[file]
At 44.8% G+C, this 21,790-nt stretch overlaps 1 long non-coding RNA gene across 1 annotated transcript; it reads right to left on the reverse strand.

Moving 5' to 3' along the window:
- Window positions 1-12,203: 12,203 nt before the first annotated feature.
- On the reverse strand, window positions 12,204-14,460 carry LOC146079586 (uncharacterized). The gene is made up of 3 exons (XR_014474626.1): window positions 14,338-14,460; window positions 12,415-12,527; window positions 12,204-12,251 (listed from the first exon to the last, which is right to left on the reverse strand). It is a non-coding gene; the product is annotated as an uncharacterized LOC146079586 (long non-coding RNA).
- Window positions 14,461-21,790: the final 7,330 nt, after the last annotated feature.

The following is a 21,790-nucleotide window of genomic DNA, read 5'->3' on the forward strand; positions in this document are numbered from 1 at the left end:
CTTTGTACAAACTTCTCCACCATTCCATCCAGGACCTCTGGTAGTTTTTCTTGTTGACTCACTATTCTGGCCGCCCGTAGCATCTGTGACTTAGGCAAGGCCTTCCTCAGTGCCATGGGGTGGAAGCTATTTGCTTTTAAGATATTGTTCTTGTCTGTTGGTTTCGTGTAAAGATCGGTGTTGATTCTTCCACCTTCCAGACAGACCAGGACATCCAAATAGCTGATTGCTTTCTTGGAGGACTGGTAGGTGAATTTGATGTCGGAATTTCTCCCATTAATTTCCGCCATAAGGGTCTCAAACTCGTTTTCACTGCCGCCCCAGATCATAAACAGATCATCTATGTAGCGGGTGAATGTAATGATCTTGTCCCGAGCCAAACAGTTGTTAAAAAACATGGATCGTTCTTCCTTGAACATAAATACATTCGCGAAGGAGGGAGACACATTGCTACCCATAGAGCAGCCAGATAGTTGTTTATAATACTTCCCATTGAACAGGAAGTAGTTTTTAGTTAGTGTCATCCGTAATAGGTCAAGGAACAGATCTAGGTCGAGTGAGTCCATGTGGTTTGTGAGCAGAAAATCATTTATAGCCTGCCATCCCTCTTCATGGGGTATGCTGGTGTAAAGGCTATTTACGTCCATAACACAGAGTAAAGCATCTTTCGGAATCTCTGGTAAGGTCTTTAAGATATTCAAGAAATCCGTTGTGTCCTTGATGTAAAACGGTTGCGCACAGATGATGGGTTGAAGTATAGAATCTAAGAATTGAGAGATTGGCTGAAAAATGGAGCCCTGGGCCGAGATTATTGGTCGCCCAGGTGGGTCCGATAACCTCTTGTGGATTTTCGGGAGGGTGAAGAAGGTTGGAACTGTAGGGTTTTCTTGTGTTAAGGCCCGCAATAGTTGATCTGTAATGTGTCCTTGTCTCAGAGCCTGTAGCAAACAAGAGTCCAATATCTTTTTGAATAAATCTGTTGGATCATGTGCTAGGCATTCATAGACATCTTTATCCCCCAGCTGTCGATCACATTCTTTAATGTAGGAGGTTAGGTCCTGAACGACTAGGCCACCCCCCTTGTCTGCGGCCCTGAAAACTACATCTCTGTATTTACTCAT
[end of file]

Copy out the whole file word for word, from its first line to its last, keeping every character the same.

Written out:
At 44.8% G+C, this 21,790-nt stretch overlaps 1 long non-coding RNA gene across 1 annotated transcript; it reads right to left on the reverse strand.

Moving 5' to 3' along the window:
- Window positions 1-12,203: 12,203 nt before the first annotated feature.
- On the reverse strand, window positions 12,204-14,460 carry LOC146079586 (uncharacterized). The gene is made up of 3 exons (XR_014474626.1): window positions 14,338-14,460; window positions 12,415-12,527; window positions 12,204-12,251 (listed from the first exon to the last, which is right to left on the reverse strand). It is a non-coding gene; the product is annotated as an uncharacterized LOC146079586 (long non-coding RNA).
- Window positions 14,461-21,790: the final 7,330 nt, after the last annotated feature.

The following is a 21,790-nucleotide window of genomic DNA, read 5'->3' on the forward strand; positions in this document are numbered from 1 at the left end:
CTTTGTACAAACTTCTCCACCATTCCATCCAGGACCTCTGGTAGTTTTTCTTGTTGACTCACTATTCTGGCCGCCCGTAGCATCTGTGACTTAGGCAAGGCCTTCCTCAGTGCCATGGGGTGGAAGCTATTTGCTTTTAAGATATTGTTCTTGTCTGTTGGTTTCGTGTAAAGATCGGTGTTGATTCTTCCACCTTCCAGACAGACCAGGACATCCAAATAGCTGATTGCTTTCTTGGAGGACTGGTAGGTGAATTTGATGTCGGAATTTCTCCCATTAATTTCCGCCATAAGGGTCTCAAACTCGTTTTCACTGCCGCCCCAGATCATAAACAGATCATCTATGTAGCGGGTGAATGTAATGATCTTGTCCCGAGCCAAACAGTTGTTAAAAAACATGGATCGTTCTTCCTTGAACATAAATACATTCGCGAAGGAGGGAGACACATTGCTACCCATAGAGCAGCCAGATAGTTGTTTATAATACTTCCCATTGAACAGGAAGTAGTTTTTAGTTAGTGTCATCCGTAATAGGTCAAGGAACAGATCTAGGTCGAGTGAGTCCATGTGGTTTGTGAGCAGAAAATCATTTATAGCCTGCCATCCCTCTTCATGGGGTATGCTGGTGTAAAGGCTATTTACGTCCATAACACAGAGTAAAGCATCTTTCGGAATCTCTGGTAAGGTCTTTAAGATATTCAAGAAATCCGTTGTGTCCTTGATGTAAAACGGTTGCGCACAGATGATGGGTTGAAGTATAGAATCTAAGAATTGAGAGATTGGCTGAAAAATGGAGCCCTGGGCCGAGATTATTGGTCGCCCAGGTGGGTCCGATAACCTCTTGTGGATTTTCGGGAGGGTGAAGAAGGTTGGAACTGTAGGGTTTTCTTGTGTTAAGGCCCGCAATAGTTGATCTGTAATGTGTCCTTGTCTCAGAGCCTGTAGCAAACAAGAGTCCAATATCTTTTTGAATAAATCTGTTGGATCATGTGCTAGGCATTCATAGACATCTTTATCCCCCAGCTGTCGATCACATTCTTTAATGTAGGAGGTTAGGTCCTGAACGACTAGGCCACCCCCCTTGTCTGCGGCCCTGAAAACTACATCTCTGTATTTACTCAT